I’ve written about Marsh Creek State Park before, but its more than just a place to see a Viking ship or attend a star party.  Its also a great place to get in a boat or, as I spent part of this past Sunday, hike.

Marsh Creek is a state park surrounding a large man-made lake near Downingtown, Pennsylvania. It’s located just west of PA Route 100, the informal line between the Philadelphia area and the rest of the Commonwealth, or what I call Westsylvania. There are two main parking areas for visitors, the East Boat Launch and West Boat Launch, and a small gravel lot near the south end of the lake at the dam. For most of my visits I’ve parked at the East Boat Launch area, as it has great views of the lake, a flat walking trail leading to some slightly more challenging hiking, lots of parking space, bathrooms, and boat rental in season. The one drawback is that in the summer on weekends this area can be very crowded.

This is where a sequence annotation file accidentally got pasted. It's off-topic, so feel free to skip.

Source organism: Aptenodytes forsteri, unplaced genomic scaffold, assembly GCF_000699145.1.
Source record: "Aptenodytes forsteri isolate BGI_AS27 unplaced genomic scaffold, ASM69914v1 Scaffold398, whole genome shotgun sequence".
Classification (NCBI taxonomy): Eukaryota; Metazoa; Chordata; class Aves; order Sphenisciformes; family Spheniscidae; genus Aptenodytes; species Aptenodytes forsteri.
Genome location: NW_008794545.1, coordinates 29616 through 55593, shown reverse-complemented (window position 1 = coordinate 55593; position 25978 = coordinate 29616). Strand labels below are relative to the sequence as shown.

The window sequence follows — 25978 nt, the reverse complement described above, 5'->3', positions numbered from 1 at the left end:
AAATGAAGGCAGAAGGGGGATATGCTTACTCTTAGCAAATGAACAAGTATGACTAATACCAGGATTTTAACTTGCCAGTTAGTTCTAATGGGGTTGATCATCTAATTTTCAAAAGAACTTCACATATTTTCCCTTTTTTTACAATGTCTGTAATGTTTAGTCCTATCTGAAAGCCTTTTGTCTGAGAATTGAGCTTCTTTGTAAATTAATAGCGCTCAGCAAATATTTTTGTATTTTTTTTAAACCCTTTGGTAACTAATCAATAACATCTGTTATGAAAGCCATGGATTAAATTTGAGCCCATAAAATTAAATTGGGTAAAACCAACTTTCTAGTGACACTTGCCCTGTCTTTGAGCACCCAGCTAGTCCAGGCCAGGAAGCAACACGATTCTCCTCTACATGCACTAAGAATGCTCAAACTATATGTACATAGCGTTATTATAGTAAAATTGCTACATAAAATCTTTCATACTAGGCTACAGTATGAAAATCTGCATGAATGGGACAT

But with the nip of autumn in the air crowds were not a problem today. I parked in the highest lot and set off without poles, taking a gravel park access road down the hill partway and then turning off onto a trail that descended to the lake.

I then followed the yellow blazed trail along this finger of the lake, drinking in the view, noting the changing of the leaf color, and hearing the crunch of dead leaves underfoot. Autumn comes again, I thought. The color should be at peak the second and third weeks of October. But what I saw was pretty enough.

After a mile and a half of this hike I ventured onto the flat walking trail near the boat launch. Its the same gravel access road I started on, but due to repair work a segment is closed. Still, the part that is open is a nice little walk, flat, with some great lake views. And the access road is attractive in itself.




I finished the hike with two and a half miles in, and the feeling that John Donne was correct when he wrote that in Heaven it is always autumn.